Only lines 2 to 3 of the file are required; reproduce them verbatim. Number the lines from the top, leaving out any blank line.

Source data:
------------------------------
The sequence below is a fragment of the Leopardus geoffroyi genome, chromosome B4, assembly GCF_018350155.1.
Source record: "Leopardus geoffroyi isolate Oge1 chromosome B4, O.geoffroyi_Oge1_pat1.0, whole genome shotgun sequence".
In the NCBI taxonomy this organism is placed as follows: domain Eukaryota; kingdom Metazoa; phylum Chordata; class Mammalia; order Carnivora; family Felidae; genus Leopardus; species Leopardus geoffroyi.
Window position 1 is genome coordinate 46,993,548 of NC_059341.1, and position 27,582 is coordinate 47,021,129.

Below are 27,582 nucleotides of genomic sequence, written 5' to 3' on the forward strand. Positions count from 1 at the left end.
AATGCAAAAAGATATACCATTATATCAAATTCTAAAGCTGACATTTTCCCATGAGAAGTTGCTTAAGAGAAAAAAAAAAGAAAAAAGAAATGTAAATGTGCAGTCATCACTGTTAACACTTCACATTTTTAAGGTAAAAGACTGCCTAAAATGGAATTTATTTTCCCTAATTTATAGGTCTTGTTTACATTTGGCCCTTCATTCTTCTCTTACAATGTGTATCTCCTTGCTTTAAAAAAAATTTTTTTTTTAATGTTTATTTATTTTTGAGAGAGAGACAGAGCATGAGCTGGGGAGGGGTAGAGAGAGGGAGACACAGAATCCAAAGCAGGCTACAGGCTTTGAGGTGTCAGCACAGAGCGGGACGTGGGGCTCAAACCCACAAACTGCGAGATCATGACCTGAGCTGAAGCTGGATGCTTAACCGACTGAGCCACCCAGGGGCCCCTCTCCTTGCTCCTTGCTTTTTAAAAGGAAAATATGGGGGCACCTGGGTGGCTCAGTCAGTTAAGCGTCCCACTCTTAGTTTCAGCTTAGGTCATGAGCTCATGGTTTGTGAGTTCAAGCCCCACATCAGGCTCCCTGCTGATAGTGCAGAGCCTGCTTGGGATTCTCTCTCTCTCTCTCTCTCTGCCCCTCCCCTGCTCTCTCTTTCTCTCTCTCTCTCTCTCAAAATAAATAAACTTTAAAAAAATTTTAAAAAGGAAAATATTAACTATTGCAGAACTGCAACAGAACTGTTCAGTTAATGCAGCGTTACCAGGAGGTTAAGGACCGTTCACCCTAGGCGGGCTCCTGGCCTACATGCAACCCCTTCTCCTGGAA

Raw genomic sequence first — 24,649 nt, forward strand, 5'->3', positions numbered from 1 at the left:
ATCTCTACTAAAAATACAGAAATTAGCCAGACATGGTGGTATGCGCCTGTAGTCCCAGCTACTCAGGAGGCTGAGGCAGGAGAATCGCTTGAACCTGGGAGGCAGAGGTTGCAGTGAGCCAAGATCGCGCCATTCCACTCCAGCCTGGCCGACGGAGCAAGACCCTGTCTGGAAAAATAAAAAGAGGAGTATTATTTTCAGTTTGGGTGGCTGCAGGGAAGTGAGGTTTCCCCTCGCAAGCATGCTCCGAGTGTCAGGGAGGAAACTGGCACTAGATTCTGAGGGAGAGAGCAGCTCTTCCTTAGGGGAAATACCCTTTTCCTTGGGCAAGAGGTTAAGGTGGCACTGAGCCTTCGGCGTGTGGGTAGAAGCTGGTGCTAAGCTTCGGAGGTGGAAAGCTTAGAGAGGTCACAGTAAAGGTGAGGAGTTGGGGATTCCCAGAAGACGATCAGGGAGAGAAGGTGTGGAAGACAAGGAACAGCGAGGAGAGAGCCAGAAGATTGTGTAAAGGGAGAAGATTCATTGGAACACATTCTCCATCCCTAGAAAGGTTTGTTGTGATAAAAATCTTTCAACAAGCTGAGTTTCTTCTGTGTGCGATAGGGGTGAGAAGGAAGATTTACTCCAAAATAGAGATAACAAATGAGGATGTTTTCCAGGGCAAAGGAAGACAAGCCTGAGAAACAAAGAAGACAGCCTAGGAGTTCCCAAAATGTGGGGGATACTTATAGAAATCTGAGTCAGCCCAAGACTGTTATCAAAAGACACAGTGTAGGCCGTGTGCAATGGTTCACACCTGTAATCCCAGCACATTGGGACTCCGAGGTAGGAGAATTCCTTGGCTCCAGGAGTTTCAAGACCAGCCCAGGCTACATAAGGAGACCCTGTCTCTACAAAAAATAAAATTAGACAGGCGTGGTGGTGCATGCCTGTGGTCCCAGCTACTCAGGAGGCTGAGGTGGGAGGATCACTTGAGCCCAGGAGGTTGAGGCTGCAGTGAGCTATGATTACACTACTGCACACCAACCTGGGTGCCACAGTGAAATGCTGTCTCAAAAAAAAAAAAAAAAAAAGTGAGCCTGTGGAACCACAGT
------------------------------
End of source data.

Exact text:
Source record: "Leopardus geoffroyi isolate Oge1 chromosome B4, O.geoffroyi_Oge1_pat1.0, whole genome shotgun sequence".
In the NCBI taxonomy this organism is placed as follows: domain Eukaryota; kingdom Metazoa; phylum Chordata; class Mammalia; order Carnivora; family Felidae; genus Leopardus; species Leopardus geoffroyi.